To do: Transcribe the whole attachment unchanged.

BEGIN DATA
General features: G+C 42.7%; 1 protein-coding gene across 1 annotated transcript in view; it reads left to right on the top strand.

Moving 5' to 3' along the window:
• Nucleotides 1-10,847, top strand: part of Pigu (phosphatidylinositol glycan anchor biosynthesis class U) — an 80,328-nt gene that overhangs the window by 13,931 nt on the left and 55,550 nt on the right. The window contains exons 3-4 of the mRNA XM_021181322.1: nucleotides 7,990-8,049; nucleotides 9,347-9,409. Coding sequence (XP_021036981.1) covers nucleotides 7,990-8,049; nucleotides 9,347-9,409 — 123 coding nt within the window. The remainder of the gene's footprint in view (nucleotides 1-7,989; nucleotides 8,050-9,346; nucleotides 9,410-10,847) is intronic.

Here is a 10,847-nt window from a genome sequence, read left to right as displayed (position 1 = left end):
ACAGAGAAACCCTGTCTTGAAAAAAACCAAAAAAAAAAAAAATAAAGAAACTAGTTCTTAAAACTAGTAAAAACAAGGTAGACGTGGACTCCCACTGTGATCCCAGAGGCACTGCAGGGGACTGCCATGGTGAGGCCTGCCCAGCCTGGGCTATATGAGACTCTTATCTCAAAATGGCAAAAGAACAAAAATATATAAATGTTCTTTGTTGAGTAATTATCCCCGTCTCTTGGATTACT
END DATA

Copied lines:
General features: G+C 42.7%; 1 protein-coding gene across 1 annotated transcript in view; it reads left to right on the top strand.

Moving 5' to 3' along the window:
• Nucleotides 1-10,847, top strand: part of Pigu (phosphatidylinositol glycan anchor biosynthesis class U) — an 80,328-nt gene that overhangs the window by 13,931 nt on the left and 55,550 nt on the right. The window contains exons 3-4 of the mRNA XM_021181322.1: nucleotides 7,990-8,049; nucleotides 9,347-9,409. Coding sequence (XP_021036981.1) covers nucleotides 7,990-8,049; nucleotides 9,347-9,409 — 123 coding nt within the window. The remainder of the gene's footprint in view (nucleotides 1-7,989; nucleotides 8,050-9,346; nucleotides 9,410-10,847) is intronic.

Here is a 10,847-nt window from a genome sequence, read left to right as displayed (position 1 = left end):
ACAGAGAAACCCTGTCTTGAAAAAAACCAAAAAAAAAAAAAATAAAGAAACTAGTTCTTAAAACTAGTAAAAACAAGGTAGACGTGGACTCCCACTGTGATCCCAGAGGCACTGCAGGGGACTGCCATGGTGAGGCCTGCCCAGCCTGGGCTATATGAGACTCTTATCTCAAAATGGCAAAAGAACAAAAATATATAAATGTTCTTTGTTGAGTAATTATCCCCGTCTCTTGGATTACT